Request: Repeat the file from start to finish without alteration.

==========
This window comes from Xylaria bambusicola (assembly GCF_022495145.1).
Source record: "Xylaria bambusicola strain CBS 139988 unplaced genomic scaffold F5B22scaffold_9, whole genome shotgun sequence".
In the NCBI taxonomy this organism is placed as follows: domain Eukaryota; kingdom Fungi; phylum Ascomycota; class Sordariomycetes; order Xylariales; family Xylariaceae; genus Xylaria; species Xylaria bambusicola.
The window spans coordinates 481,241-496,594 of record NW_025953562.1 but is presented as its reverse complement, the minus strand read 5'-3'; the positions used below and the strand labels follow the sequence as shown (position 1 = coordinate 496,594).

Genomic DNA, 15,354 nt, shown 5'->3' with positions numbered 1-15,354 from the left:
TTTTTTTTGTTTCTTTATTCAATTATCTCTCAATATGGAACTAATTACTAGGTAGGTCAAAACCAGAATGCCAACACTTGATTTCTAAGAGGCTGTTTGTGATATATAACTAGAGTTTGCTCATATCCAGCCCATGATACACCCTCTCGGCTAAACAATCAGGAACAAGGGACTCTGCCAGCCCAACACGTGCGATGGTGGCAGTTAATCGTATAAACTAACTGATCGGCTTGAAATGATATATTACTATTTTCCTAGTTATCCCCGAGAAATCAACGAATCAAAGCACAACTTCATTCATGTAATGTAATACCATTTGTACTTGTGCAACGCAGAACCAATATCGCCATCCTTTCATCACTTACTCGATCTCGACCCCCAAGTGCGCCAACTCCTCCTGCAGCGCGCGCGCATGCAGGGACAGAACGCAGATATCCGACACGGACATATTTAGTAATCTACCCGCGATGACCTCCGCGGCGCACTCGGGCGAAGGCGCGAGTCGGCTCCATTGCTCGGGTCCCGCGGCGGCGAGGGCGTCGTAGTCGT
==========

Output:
This window comes from Xylaria bambusicola (assembly GCF_022495145.1).
Source record: "Xylaria bambusicola strain CBS 139988 unplaced genomic scaffold F5B22scaffold_9, whole genome shotgun sequence".
In the NCBI taxonomy this organism is placed as follows: domain Eukaryota; kingdom Fungi; phylum Ascomycota; class Sordariomycetes; order Xylariales; family Xylariaceae; genus Xylaria; species Xylaria bambusicola.
The window spans coordinates 481,241-496,594 of record NW_025953562.1 but is presented as its reverse complement, the minus strand read 5'-3'; the positions used below and the strand labels follow the sequence as shown (position 1 = coordinate 496,594).

Genomic DNA, 15,354 nt, shown 5'->3' with positions numbered 1-15,354 from the left:
TTTTTTTTGTTTCTTTATTCAATTATCTCTCAATATGGAACTAATTACTAGGTAGGTCAAAACCAGAATGCCAACACTTGATTTCTAAGAGGCTGTTTGTGATATATAACTAGAGTTTGCTCATATCCAGCCCATGATACACCCTCTCGGCTAAACAATCAGGAACAAGGGACTCTGCCAGCCCAACACGTGCGATGGTGGCAGTTAATCGTATAAACTAACTGATCGGCTTGAAATGATATATTACTATTTTCCTAGTTATCCCCGAGAAATCAACGAATCAAAGCACAACTTCATTCATGTAATGTAATACCATTTGTACTTGTGCAACGCAGAACCAATATCGCCATCCTTTCATCACTTACTCGATCTCGACCCCCAAGTGCGCCAACTCCTCCTGCAGCGCGCGCGCATGCAGGGACAGAACGCAGATATCCGACACGGACATATTTAGTAATCTACCCGCGATGACCTCCGCGGCGCACTCGGGCGAAGGCGCGAGTCGGCTCCATTGCTCGGGTCCCGCGGCGGCGAGGGCGTCGTAGTCGT